Marie NDiaye: I write in an office I’ve set up for myself—a little room in the house where I spend most of the year, not far from Bordeaux. I write starting in the late afternoon from about 5 PM to 9 or 10 PM every day.
Jordan Stump: I try to translate every day, even if it’s just a few lines, or even if I’m revising more than I am translating. I probably spend ten hours revising for every hour I spend actually turning the French into English. I work wherever I can: at home, or during office hours at the university, or on airplanes—back when people took airplanes.
4. What are you reading right now?
Marie NDiaye: An anthology of contemporary French poetry. At the same time, a rereading: E. M. Forster’s A Passage to India. And also—I always read several books at a time, at different times of the day or night—Lydia Chukovskaya’s journal of her conversations with Anna Akhmatova.
Jordan Stump: In all honesty, I’m just finishing up reading the books I’m teaching this semester—I like assigning books I haven’t read before. I’m doing a class on contemporary writing in French by women: Just now it’s Celles qui attendent by Fatou Diome.
5. Which author, in your opinion, deserves wider recognition?
Marie NDiaye: Hélène Bessette, a postwar French writer whose prose, at once concrete and lyrical, produces in the reader a delicious feeling of suffocation.
Jordan Stump: Well, Marie NDiaye, since you ask. At least in this country.
6. What is one thing you might change about the literary community or publishing industry?
Marie NDiaye: I don’t know.
Jordan Stump: I don’t really have any complaints—I think there’s far more openness to translated works and to adventurous writing from the non-English-speaking world today than there was even just ten years ago, and I see that as a glorious development.
7. What is one thing that your agent or editor told you during the process of publishing this book that stuck with you?
Marie NDiaye: There wasn’t anything like that.
Jordan Stump: No one thing, but I’ll be forever grateful to CJ Evans at Two Lines Press for his enthusiastic embrace of writers like NDiaye and for his unfailingly sensitive and thoughtful editorial suggestions.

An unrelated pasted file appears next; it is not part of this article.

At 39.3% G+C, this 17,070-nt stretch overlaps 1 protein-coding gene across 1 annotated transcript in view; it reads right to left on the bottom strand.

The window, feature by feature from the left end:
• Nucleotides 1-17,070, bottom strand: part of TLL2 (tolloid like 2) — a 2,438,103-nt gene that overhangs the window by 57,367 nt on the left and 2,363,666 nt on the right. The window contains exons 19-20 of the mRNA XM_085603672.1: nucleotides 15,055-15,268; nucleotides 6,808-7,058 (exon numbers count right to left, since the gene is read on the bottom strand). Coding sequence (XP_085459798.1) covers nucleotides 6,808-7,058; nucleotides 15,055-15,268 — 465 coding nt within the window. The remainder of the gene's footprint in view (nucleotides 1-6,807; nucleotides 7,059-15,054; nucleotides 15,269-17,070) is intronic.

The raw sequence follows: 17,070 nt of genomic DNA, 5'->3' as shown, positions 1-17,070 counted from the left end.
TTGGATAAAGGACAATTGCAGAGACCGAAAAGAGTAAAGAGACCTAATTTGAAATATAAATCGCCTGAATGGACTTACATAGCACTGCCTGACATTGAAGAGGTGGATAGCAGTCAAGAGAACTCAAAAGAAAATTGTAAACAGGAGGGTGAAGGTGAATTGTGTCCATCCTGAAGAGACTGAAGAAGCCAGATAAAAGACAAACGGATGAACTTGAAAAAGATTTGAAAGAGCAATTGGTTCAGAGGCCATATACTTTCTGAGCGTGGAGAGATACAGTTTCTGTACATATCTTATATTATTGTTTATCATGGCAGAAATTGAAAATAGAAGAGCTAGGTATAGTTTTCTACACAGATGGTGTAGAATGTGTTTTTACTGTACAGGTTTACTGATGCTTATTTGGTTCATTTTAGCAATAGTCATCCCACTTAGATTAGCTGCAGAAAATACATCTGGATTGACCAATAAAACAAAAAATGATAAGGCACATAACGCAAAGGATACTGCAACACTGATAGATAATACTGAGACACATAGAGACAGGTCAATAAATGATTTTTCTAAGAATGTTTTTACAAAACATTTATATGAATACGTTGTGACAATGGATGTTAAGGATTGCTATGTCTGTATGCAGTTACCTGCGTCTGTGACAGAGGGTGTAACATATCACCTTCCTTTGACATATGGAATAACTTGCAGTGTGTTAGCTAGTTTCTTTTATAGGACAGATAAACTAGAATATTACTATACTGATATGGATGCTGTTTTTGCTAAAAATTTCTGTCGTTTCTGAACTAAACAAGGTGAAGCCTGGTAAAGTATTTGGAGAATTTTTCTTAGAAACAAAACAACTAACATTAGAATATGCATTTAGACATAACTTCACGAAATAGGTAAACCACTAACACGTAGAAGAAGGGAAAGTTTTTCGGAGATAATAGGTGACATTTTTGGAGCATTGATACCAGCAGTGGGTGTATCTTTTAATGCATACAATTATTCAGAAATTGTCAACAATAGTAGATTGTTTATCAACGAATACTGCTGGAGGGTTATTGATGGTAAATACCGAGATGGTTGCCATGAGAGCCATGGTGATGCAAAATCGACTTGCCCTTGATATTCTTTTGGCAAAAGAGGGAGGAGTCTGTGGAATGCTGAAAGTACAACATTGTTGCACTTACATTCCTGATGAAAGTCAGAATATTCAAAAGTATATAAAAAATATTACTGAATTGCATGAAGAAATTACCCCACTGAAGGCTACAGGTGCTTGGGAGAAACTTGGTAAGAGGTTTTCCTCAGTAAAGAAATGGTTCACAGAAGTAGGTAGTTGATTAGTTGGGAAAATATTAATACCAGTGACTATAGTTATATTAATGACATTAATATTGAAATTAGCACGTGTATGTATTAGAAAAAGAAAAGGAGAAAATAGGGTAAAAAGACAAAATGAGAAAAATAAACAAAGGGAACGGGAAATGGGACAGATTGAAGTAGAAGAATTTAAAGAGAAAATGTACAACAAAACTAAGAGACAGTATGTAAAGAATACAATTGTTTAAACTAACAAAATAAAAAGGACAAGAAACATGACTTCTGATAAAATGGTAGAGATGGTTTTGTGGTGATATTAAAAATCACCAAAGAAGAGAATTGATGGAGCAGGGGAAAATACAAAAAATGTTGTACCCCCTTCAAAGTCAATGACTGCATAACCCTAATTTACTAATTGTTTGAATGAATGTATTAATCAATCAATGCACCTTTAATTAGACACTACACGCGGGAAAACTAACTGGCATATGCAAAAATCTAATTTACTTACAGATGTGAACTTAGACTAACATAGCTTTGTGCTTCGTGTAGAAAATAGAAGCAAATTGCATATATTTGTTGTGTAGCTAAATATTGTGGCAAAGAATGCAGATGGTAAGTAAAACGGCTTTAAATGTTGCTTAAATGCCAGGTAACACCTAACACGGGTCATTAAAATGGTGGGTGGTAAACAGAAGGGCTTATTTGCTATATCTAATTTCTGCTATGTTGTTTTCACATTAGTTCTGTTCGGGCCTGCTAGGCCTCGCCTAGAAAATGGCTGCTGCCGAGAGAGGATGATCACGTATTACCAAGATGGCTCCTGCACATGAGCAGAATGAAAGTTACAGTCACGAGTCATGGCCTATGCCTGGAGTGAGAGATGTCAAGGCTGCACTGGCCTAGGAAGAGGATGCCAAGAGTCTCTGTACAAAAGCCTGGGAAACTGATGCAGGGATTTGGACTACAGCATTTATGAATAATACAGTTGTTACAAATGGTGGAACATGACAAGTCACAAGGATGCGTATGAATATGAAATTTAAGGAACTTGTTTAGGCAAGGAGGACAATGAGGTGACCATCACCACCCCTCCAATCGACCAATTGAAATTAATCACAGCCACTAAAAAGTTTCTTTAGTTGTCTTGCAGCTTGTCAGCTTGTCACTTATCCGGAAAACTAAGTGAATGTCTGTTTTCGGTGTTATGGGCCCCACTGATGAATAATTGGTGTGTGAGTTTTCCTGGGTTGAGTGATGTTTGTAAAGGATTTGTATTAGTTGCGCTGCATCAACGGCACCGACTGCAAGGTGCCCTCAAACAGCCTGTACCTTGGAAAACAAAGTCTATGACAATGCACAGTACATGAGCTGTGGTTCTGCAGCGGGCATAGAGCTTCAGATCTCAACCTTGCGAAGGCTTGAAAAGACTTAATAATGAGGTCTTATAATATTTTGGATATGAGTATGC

8. What is the biggest impediment to your creative life?
Marie NDiaye: Social life, going out to see people. I always have trouble working after I’ve spent a long time in conversation.
Jordan Stump: Time.
9. Who is your most trusted reader of your work and why?
Marie NDiaye: Jean-Yves Cendrey, my husband, a writer himself. He’s always the first person who reads what I write. His feel for language and his perceptive sense of the “outline” of a novel, possible weaknesses in the plot, are remarkable. I always make some fundamental changes to my work after he’s read it.
Jordan Stump: My wife, Eleanor Hardin. She always reads my translations before they’re published, and I’ve found that her ear and her eye—for both what’s right and what’s wrong—are simply without peer.
10. What’s the best piece of creative advice you’ve ever heard?
Marie NDiaye: When I was twelve years old and my French teacher, after he’d read my composition, told me, “You’re going to write books, I’m sure of it.”
Jordan Stump: “Vingt fois sur le métier remettez votre ouvrage” —Nicolas Boileau, L’art poétique (1674)
A very elegant sentence, more or less impossible to translate—it plays on two senses of the word ouvrage—but the meaning is at once simple and profound: Constant revision and rethinking are the key to artistic creation. You’ve got to “put your work back on the table twenty times” before it’s done.Editor’s Note: Marie NDiaye’s answers appear in translation from the French by Jordan Stump.